The league average in field goal percentage this season is 45.1% so far. The Brooklyn Nets are averaging... 45.0% from the field. Just below average.

After starting the season at the bottom of the league (21st out of 30), they have slowly rose up to the 14th most-efficient team in the league, which is an impressive increase and shows the affects of the recent turnaround. Still, the numbers are not even close to being a top team in terms of efficiency. First on this list would be none other than the Miami Heat, who shoot at an impressive 50.8% clip. That's a solid five percentage points better than the Nets. Then you have the San Antonio Spurs, Oklahoma City Thunder, Houston Rockets, Los Angelos Clippers and so on. All are considered as top-tier teams in this league.

So how have the Nets been shooting better? Let's take a look at their shot distribution chart.

If you split it up into the three basic zones, you have the Brooklyn Nets have taken roughly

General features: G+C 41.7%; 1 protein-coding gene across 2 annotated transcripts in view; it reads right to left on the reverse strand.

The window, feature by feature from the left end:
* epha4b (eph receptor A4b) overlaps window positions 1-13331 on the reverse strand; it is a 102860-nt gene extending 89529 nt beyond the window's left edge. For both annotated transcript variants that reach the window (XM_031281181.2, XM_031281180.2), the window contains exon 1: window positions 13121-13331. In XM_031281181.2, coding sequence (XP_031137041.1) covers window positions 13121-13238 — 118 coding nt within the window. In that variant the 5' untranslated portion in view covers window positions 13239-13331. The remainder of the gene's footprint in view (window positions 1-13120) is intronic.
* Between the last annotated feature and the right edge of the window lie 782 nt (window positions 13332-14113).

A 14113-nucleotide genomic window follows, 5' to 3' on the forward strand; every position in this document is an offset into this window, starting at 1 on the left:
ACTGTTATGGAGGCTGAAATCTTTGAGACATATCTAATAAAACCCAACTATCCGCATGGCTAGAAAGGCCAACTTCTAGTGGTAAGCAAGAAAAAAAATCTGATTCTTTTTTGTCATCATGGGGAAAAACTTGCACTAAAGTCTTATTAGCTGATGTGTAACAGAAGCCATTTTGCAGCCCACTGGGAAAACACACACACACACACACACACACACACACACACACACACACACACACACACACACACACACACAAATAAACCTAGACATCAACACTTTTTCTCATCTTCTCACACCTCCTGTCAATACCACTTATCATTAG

• 27.7% of their shots from 3-point range
  • 27.2% of their shots from mid-range
  • 44.9% of their shots from within the paint
One of the biggest differences from before is that they are shooting MUCH less from mid-range. They've been taking better shots as the season progresses and have found ways to take more shots closer to the rim. The mid-range jumper, especially the long mid-range jumpers, are considered some of the worst shots in the league. Whether it was due to more ball movement and getting better looks or finally finding consistency beyond the arc, the Nets have decreased the amount of mid-range shots they take on average by 10% since the first ten games of the season. Not bad.